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Pregnancy noted California

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  • Pregnancy noted California

    We have an employee who is pregnant. Can we require her to bring a note stating any restrictions she may or may not have?
    Last edited by FSUMay08; 05-30-2012, 03:34 PM.

  • #2
    I don't know what type of work she does (her duties) but is there any reason to suspect that she may not be able to do her job because of her pregnancy? Do you have some type of concern regarding her job & her pregnancy?

    Has she asked for any restrictions/accommodations herself due to her pregnancy?
    Too often we underestimate the power of a touch, a smile, a kind word, a listening ear, an honest compliment, or the smallest act of caring, all of which have the potential to turn a life around. Leo Buscaglia

    Live in peace with animals. Animals bring love to our hearts and warmth to our souls.

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    • #3
      She has not asked for any restrictions. Most of her job is at a desk answering calls. For about 20 minutes a day she is on our warehouse checking in product which may require some lifting of about 20 pounds, but she has a second person who is there with her that can assist.

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      • #4
        Then I wouldn't ask her for anything.
        The above answer, whatever it is, assumes that no legally binding and enforceable contract or CBA says otherwise. If it does, then the terms of the contract or CBA apply.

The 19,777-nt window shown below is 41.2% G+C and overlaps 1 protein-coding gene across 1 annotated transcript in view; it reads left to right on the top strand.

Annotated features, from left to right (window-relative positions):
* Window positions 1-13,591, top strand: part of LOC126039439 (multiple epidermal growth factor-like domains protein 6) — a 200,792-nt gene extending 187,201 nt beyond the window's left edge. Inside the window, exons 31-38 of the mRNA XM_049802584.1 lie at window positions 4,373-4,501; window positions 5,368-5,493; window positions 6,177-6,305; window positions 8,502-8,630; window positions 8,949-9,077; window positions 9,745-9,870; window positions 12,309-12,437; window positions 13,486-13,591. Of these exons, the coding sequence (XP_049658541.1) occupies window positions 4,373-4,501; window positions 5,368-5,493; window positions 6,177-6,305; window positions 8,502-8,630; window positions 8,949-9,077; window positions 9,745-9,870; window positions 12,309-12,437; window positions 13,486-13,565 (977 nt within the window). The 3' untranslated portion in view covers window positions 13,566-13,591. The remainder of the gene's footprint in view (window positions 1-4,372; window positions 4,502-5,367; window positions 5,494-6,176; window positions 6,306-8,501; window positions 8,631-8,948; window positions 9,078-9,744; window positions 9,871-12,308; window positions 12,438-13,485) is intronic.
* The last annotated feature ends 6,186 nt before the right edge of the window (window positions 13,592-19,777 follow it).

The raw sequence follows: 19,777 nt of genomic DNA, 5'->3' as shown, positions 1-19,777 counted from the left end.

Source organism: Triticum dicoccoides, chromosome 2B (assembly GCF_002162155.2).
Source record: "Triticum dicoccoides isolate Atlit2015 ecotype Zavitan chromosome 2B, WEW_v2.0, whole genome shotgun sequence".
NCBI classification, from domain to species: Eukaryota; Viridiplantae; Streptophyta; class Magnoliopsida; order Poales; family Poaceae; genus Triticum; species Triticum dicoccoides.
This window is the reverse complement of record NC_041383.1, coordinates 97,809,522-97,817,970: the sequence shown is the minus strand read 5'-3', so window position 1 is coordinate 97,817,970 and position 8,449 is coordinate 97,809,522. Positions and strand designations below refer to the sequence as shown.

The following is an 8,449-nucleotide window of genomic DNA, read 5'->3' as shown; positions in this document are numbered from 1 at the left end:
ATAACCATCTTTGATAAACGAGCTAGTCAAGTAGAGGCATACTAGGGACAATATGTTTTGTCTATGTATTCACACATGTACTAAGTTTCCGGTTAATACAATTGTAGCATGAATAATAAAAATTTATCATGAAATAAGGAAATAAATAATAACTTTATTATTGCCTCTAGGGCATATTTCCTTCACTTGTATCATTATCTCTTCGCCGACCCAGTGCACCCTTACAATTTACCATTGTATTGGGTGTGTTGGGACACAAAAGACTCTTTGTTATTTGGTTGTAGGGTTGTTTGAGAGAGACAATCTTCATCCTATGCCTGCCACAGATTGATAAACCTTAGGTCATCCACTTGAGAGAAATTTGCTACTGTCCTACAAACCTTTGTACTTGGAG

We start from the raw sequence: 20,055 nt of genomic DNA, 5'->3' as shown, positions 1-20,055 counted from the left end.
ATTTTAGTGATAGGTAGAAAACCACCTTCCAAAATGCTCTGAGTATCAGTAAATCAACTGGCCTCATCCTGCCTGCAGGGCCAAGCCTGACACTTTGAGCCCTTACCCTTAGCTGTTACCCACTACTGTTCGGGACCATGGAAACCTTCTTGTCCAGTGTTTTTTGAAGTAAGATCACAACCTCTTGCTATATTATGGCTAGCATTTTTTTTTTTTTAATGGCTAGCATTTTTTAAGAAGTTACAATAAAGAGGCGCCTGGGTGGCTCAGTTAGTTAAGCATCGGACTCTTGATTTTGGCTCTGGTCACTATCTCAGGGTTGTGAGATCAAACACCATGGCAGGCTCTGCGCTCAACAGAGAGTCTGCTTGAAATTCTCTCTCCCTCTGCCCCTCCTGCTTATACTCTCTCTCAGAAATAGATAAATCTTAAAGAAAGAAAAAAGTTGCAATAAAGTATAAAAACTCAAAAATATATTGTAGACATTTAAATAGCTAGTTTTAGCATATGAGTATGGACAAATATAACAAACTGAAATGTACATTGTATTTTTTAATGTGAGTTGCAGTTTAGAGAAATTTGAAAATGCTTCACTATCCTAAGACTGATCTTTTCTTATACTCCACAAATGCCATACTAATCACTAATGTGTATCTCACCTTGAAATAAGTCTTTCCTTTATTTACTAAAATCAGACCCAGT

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        • #5
          As long as she can do her job/is doing her job, I wouldn't ask for a doctor's note just because she is pregnant. The employer I worked for certainly wouldn't.

          You can hold for possible other opinions.

          PS - I might add you have to be careful of pregnancy discrimination (though I don't know how many employees you have) - you're not really justified in asking for a doctor's note just because she is pregnant.

          cbg, your reply wasn't there when I started mine.
          Last edited by Betty3; 05-31-2012, 07:36 AM. Reason: add PS
          Too often we underestimate the power of a touch, a smile, a kind word, a listening ear, an honest compliment, or the smallest act of caring, all of which have the potential to turn a life around. Leo Buscaglia

          Live in peace with animals. Animals bring love to our hearts and warmth to our souls.

          Comment


          • #6
            Agreed with the other answers. If you have one set of rules that apply to pregnant employees and a different set of rules for everyone, you are in deep legal do-do. Wait for the employee to request an accommodations, then and only then, legally react to the request. Also, beside establishing a different set of rules for pregnant employees, your question implies that you are trying to lock down the accommodations (if any) to those needed earlier in the pregnancy and if the condition changes, you want to use this as an exacuse to deny further accommodations. If so, that is a very dangerous path to take.
            "Reality is that which, when you stop believing in it, doesn't go away".
            Philip K. **** (1928-1982)

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            • #7
              The bottom line is: Treat your pregnant employees no differently than you would any other employees.
              Too often we underestimate the power of a touch, a smile, a kind word, a listening ear, an honest compliment, or the smallest act of caring, all of which have the potential to turn a life around. Leo Buscaglia

              Live in peace with animals. Animals bring love to our hearts and warmth to our souls.

              Comment

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